Jeff Bezos, Rupert Murdoch, and other billionaires lost money in 2019. These are the 10 biggest losers

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Getty


1. Rupert Murdoch

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News Corp founder Rupert Murdoch
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Al Bello/Getty Images

Loss: $10.2 billion

Rupert Murdoch lost more than anyone else in the Bloomberg Billionaires Index this year, ending the year at no. 220 with a $7.8 billion fortune.

The executive chairman of News Corp – which owns The Wall Street Journal, The New York Post, and The Times of London – and co-chairman of Fox Corporation saw his net worth plunge after Disney bought 21st Century Fox.

Murdoch decided to distribute $12 billion in proceeds from the deal among his six children, shrinking his personal fortune.


2. Jeff Bezos

Loss: $8.7 billion

Jeff Bezos suffered a drop in net worth after giving a 4% stake in Amazon worth about $37 billion to MacKenzie Bezos as part of the biggest divorce settlement in history.

However, the e-commerce giant’s founder and CEO still topped the list with a $116 billion fortune.


3. Hui Ka Yan

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Evergrande chairman Hui Ka Yan
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Bobby Yip/Reuters

Loss: $2.2 billion

Hui Ka Yan is the chairman and largest shareholder of Evergrande, one of China’s biggest real-estate developers. His net worth dipped to $30 billion, landing him in the no. 32 spot on the rich list, as Evergrande’s stock price slid 8% in 2019.

Evergrande has come under pressure as Chinese lenders are less willing to finance property projects, and legislators have rolled out new regulations designed to curb speculation, according to the South China Morning Post.


4. Tan Siok Tjien

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A stack of cigarettes
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Reuters

Loss: $2.2 billion

Tan Siok Tjien and her family own more than 75% of Gudang Garam, an Indonesian maker of clove cigarettes with a domestic market share of 20%.

Gudang Garam’s stock price dropped by about 37% during the year, shrinking her fortune to $7.8 billion.


5. Robin Li

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Baidu CEO Robin Li
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VCG/Getty

Loss: $2.2 billion

Robin Li, the cofounder and CEO of Chinese search giant Baidu, saw his fortune shrink to $9.2 billion in 2019.

Baidu’s stock has more than halved since July 2018 as a slowing Chinese economy and the US-China trade war have weighed on advertising demand. This summer, the company recorded its first quarterly loss since going public in 2005, according to the Wall Street Journal.


6. Thomas Peterffy

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Interactive Brokers chairman Thomas Peterffy
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Lucas Jackson/Reuters

Loss: $2.2 billion

Thomas Peterffy is the founder and chairman of Interactive Brokers, one of the nation’s biggest electronic trading platforms.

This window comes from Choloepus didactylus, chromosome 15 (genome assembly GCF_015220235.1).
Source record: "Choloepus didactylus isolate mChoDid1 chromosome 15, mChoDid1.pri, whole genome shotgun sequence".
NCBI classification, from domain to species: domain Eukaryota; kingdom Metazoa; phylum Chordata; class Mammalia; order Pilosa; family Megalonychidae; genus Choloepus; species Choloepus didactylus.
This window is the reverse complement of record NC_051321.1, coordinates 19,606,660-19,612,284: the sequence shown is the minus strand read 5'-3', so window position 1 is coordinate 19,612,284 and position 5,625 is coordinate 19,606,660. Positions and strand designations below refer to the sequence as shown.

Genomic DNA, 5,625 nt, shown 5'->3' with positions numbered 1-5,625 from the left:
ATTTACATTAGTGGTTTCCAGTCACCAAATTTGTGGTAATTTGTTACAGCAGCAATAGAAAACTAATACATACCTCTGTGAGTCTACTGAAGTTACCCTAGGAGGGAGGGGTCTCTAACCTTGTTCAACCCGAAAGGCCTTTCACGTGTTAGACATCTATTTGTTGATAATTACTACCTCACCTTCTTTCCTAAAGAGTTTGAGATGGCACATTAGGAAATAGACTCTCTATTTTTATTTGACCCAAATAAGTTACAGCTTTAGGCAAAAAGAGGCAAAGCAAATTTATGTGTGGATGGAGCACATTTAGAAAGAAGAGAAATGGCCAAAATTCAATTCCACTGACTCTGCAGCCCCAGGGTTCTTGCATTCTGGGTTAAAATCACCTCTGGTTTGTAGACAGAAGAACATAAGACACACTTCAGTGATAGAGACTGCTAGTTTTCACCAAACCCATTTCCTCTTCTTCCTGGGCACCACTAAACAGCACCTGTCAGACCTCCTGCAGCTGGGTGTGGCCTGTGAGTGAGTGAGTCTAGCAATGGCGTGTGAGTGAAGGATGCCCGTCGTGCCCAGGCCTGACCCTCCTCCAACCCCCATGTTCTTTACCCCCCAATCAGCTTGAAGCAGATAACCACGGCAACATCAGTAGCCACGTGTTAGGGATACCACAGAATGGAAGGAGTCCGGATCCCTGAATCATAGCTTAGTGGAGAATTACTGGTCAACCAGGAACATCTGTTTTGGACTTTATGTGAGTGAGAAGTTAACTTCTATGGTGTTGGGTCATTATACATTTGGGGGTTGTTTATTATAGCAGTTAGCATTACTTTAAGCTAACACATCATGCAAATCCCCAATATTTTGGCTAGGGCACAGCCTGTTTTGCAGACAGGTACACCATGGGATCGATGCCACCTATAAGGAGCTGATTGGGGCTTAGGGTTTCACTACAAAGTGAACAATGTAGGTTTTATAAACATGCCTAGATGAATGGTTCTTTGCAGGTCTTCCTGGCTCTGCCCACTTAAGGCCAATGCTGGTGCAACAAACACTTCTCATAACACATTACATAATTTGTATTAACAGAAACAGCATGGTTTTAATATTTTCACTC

Interactive Brokers’ stock dropped 12% in 2019 amid fears of tougher competition, as rival Charles Schwab scrapped commissions and agreed to buy TD Ameritrade.

Peterffy’s fortune slid to $15.3 billion, but he still ranked as one of the 100 wealthiest people on Bloomberg’s list.


7. Wang Wei

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SF Express chairman Wang Wei
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YouTube / #SecretsSelfmadeBillionaires by Paul Chan

Loss: $1.9 billion

Wang Wei is the chairman and founder of SF Express, China’s biggest parcel-delivery company.

His fortune dropped to $8.5 billion in 2019 as a slowing Chinese economy and the US-China trade war weighed on demand. SF’s stock price has also dropped by 38% since late 2017.


8. Harold Hamm

Loss: $1.7 billion

Harold Hamm is the founder, executive chairman, and former CEO of Continental Resources, one of America’s biggest oil and gas companies and a fracking pioneer.

Continental’s stock price has dropped 15% this year as weaker oil and gas sales meant both revenue and profits dropped in the nine months to September. The decreased value of Hamm’s shares drove his net worth down to $10.1 billion.


9. George Kaiser

Loss: $1.6 billion

George Kaiser is the chairman and majority shareholder of BOK Financial, the largest bank of Oklahoma. He is also the founder of Argonaut Private Equity, and the owner and president of Kaiser-Francis Oil.

Kaiser’s fortune dropped to $8.6 billion in 2019.


10. Seo Jung-Jin

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South Korea and Celltrion flags
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Kim Hong-Ji/Reuters

Loss: $1.6 billion

Seo Jung-jin is the founder and chairman of Celltrion, a South Korean biopharmaceuticals group that develops drugs to treat cancer, influenza, rheumatoid arthritis, and other maladies.

Celltrion’s stock price slumped by about 15% in 2019, slashing Seo’s net worth to $5.1 billion.

One reason for the stock drop was JPMorgan-owned One Equity Partners’ sale of a 4.5% stake in Celltrion for $327 million in May. The move followed a billion-dollar stock sale by another key investor – Singapore’s sovereign wealth fund, Temasek – in October 2018.